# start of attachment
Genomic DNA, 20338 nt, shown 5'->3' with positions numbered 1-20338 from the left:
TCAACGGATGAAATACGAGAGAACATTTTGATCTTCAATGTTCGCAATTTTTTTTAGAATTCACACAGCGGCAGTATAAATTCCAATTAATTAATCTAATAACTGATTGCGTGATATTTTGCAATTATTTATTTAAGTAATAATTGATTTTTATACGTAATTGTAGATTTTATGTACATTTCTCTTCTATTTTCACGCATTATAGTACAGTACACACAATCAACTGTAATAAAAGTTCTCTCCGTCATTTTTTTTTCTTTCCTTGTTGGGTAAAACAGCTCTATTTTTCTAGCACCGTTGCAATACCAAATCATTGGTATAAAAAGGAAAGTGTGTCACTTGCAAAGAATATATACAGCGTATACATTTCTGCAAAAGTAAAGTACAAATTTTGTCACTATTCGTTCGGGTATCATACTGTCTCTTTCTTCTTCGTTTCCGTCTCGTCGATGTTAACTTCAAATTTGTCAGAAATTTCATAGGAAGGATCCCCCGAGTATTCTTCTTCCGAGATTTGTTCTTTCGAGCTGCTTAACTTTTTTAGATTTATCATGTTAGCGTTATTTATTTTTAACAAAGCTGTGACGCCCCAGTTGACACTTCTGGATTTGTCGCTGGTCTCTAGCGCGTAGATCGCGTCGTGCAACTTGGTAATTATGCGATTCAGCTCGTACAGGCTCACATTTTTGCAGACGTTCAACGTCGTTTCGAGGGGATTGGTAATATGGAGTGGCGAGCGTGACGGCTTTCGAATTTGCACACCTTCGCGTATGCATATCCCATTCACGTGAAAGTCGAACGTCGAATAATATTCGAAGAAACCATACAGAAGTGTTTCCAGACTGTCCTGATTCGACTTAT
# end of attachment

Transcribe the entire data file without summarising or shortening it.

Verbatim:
Genomic DNA, 20338 nt, shown 5'->3' with positions numbered 1-20338 from the left:
TCAACGGATGAAATACGAGAGAACATTTTGATCTTCAATGTTCGCAATTTTTTTTAGAATTCACACAGCGGCAGTATAAATTCCAATTAATTAATCTAATAACTGATTGCGTGATATTTTGCAATTATTTATTTAAGTAATAATTGATTTTTATACGTAATTGTAGATTTTATGTACATTTCTCTTCTATTTTCACGCATTATAGTACAGTACACACAATCAACTGTAATAAAAGTTCTCTCCGTCATTTTTTTTTCTTTCCTTGTTGGGTAAAACAGCTCTATTTTTCTAGCACCGTTGCAATACCAAATCATTGGTATAAAAAGGAAAGTGTGTCACTTGCAAAGAATATATACAGCGTATACATTTCTGCAAAAGTAAAGTACAAATTTTGTCACTATTCGTTCGGGTATCATACTGTCTCTTTCTTCTTCGTTTCCGTCTCGTCGATGTTAACTTCAAATTTGTCAGAAATTTCATAGGAAGGATCCCCCGAGTATTCTTCTTCCGAGATTTGTTCTTTCGAGCTGCTTAACTTTTTTAGATTTATCATGTTAGCGTTATTTATTTTTAACAAAGCTGTGACGCCCCAGTTGACACTTCTGGATTTGTCGCTGGTCTCTAGCGCGTAGATCGCGTCGTGCAACTTGGTAATTATGCGATTCAGCTCGTACAGGCTCACATTTTTGCAGACGTTCAACGTCGTTTCGAGGGGATTGGTAATATGGAGTGGCGAGCGTGACGGCTTTCGAATTTGCACACCTTCGCGTATGCATATCCCATTCACGTGAAAGTCGAACGTCGAATAATATTCGAAGAAACCATACAGAAGTGTTTCCAGACTGTCCTGATTCGACTTAT